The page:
Thursday, December 8, 2022

SpeeChin smart necklace recognizes wearer’s silent speech commands

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Speech recognition helps us do everything faster – whether it’s checking emails, creating a document, or playing our favorite songs. But those technologies require audible speech, which is not always appropriate, for example, in a business meeting or a quiet library.

Now, Cornell University’s Asst. Prof. Cheng Zhang and doctoral student Ruidong Zhang have developed SpeeChin, a silent-speech recognition (SSR) device that can identify silent commands using images of skin deformation in the neck and face captured by a neck-mounted infrared (IR) camera.

The experimental device is similar in appearance to NeckFace, a technology Cheng Zhang and his SciFi Lab team members unveiled last year. NeckFace can continuously track full facial expressions by using infrared cameras to capture images of the chin and face from beneath the neck.

Like NeckFace, the SpeeChin features an IR camera mounted on a 3D-printed necklace case, which is hung on a silver chain with the camera pointing up at the wearer’s chin. For increased stability, the developers designed a wing on each side, along with a coin that serves as a weight on its bottom.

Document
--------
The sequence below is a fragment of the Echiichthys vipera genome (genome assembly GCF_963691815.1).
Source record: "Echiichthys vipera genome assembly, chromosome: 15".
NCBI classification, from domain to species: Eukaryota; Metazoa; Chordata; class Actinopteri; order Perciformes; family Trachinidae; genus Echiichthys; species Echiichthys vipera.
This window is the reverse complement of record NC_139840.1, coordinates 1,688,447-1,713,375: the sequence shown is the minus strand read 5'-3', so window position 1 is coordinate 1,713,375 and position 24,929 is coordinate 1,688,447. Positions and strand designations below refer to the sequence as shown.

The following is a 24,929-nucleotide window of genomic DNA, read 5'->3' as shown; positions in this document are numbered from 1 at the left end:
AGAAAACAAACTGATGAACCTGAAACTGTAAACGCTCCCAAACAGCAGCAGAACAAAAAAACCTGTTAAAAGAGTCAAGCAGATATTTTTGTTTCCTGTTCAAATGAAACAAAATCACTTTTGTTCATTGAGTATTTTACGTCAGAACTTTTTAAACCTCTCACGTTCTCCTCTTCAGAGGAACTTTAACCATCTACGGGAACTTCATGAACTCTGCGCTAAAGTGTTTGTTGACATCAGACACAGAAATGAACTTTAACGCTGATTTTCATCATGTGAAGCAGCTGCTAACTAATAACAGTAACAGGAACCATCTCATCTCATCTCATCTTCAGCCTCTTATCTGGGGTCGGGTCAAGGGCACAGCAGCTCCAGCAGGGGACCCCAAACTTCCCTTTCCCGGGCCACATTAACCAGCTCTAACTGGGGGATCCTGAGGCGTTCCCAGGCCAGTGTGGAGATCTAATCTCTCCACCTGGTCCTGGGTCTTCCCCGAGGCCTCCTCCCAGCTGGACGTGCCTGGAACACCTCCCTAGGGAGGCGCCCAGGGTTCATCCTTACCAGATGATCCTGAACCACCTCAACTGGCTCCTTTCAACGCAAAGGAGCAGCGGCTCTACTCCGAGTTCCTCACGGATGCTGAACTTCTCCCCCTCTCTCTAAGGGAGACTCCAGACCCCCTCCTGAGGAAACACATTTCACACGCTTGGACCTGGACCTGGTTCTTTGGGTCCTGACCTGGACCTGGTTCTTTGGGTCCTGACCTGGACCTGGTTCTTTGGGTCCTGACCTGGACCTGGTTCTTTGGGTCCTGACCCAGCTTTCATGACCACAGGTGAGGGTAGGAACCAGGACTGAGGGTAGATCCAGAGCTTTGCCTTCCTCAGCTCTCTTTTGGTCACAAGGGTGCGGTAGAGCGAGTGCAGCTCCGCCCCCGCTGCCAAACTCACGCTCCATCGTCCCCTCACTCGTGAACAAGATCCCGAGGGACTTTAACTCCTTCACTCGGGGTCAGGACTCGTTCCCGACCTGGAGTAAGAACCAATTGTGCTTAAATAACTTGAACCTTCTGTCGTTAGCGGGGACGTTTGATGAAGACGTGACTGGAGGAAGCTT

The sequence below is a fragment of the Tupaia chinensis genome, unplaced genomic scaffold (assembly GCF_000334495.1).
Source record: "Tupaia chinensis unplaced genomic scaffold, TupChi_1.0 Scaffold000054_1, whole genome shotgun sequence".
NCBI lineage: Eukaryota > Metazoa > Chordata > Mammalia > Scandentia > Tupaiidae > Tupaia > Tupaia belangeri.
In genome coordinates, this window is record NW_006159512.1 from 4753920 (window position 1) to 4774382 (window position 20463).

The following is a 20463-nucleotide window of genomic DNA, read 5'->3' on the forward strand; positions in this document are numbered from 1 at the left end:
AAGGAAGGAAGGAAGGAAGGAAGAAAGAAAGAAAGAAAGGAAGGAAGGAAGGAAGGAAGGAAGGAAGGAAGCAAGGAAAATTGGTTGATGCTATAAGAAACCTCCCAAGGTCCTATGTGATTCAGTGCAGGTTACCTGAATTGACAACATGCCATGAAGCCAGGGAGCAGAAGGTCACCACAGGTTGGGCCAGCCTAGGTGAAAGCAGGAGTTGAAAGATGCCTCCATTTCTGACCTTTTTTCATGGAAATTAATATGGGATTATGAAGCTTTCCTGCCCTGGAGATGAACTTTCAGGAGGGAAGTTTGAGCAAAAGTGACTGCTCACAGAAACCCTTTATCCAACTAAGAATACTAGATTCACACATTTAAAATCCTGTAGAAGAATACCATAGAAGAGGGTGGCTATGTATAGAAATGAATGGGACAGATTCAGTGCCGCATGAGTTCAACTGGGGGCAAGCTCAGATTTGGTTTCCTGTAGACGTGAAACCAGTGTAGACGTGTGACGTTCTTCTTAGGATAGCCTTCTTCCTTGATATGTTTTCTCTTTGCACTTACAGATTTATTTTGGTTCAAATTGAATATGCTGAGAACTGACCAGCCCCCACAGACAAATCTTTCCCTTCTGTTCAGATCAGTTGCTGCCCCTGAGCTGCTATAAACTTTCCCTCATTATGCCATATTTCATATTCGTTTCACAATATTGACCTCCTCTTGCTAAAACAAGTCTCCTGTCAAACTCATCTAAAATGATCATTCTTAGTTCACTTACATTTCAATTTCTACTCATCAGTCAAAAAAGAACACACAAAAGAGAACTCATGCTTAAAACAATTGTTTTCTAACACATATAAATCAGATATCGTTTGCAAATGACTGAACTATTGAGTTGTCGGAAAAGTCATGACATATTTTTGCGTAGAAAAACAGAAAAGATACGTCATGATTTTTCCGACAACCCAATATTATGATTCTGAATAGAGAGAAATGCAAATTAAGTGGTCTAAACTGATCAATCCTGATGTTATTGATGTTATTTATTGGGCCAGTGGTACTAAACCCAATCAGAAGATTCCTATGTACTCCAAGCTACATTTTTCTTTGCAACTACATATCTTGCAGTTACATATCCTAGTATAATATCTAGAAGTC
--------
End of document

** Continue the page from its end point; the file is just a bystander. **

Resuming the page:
The IR camera captures images of the neck and face from under the chin. These images are first pre-processed and then deep learned by an end-to-end deep convolutional-recurrent-neural-network (CRNN) model to infer different silent speech commands.

The initial experimentation with 20 participants (10 participants for each language) showed that SpeeChin could recognize 54 silent speech commands in English and 44 simple Mandarin words or phrases. SpeeChin recognized commands in English and Mandarin with an average accuracy of 90.5% and 91.6%, respectively. However, the success rates dropped significantly when participants used the device while walking, due in part to the variation in walking styles (more versus less head movement, for example).

Once developed further, the SpeeChin could be utilized in real-world applications. The technology could also be used by people who lack the power of speech.

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